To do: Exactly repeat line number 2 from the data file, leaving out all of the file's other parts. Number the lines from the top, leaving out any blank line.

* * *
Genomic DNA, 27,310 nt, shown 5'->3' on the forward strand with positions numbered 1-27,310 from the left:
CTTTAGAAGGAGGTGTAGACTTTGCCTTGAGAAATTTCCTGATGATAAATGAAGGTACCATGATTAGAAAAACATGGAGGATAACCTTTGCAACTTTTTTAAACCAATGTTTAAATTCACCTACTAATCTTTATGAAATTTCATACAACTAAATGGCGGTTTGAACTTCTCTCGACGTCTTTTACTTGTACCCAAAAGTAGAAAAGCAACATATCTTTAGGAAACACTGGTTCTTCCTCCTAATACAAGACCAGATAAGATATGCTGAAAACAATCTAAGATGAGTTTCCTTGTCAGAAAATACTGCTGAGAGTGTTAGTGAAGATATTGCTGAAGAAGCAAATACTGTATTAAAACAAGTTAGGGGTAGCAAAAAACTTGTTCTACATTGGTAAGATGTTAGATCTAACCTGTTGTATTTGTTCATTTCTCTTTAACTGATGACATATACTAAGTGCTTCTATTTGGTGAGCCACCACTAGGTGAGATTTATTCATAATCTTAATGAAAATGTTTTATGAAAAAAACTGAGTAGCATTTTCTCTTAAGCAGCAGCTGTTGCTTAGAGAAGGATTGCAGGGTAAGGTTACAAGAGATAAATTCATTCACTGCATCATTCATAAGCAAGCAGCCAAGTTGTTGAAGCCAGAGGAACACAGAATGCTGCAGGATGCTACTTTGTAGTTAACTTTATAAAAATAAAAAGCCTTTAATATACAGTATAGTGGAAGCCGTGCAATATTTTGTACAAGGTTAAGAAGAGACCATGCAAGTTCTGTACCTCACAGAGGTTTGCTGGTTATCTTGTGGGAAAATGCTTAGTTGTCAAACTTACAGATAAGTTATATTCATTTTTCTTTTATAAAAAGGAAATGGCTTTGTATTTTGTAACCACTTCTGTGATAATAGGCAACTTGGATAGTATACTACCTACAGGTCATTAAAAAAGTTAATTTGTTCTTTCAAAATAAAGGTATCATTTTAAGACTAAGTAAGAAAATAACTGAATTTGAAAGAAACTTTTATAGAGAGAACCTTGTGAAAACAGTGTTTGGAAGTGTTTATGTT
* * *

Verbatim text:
CTTTAGAAGGAGGTGTAGACTTTGCCTTGAGAAATTTCCTGATGATAAATGAAGGTACCATGATTAGAAAAACATGGAGGATAACCTTTGCAACTTTTTTAAACCAATGTTTAAATTCACCTACTAATCTTTATGAAATTTCATACAACTAAATGGCGGTTTGAACTTCTCTCGACGTCTTTTACTTGTACCCAAAAGTAGAAAAGCAACATATCTTTAGGAAACACTGGTTCTTCCTCCTAATACAAGACCAGATAAGATATGCTGAAAACAATCTAAGATGAGTTTCCTTGTCAGAAAATACTGCTGAGAGTGTTAGTGAAGATATTGCTGAAGAAGCAAATACTGTATTAAAACAAGTTAGGGGTAGCAAAAAACTTGTTCTACATTGGTAAGATGTTAGATCTAACCTGTTGTATTTGTTCATTTCTCTTTAACTGATGACATATACTAAGTGCTTCTATTTGGTGAGCCACCACTAGGTGAGATTTATTCATAATCTTAATGAAAATGTTTTATGAAAAAAACTGAGTAGCATTTTCTCTTAAGCAGCAGCTGTTGCTTAGAGAAGGATTGCAGGGTAAGGTTACAAGAGATAAATTCATTCACTGCATCATTCATAAGCAAGCAGCCAAGTTGTTGAAGCCAGAGGAACACAGAATGCTGCAGGATGCTACTTTGTAGTTAACTTTATAAAAATAAAAAGCCTTTAATATACAGTATAGTGGAAGCCGTGCAATATTTTGTACAAGGTTAAGAAGAGACCATGCAAGTTCTGTACCTCACAGAGGTTTGCTGGTTATCTTGTGGGAAAATGCTTAGTTGTCAAACTTACAGATAAGTTATATTCATTTTTCTTTTATAAAAAGGAAATGGCTTTGTATTTTGTAACCACTTCTGTGATAATAGGCAACTTGGATAGTATACTACCTACAGGTCATTAAAAAAGTTAATTTGTTCTTTCAAAATAAAGGTATCATTTTAAGACTAAGTAAGAAAATAACTGAATTTGAAAGAAACTTTTATAGAGAGAACCTTGTGAAAACAGTGTTTGGAAGTGTTTATGTT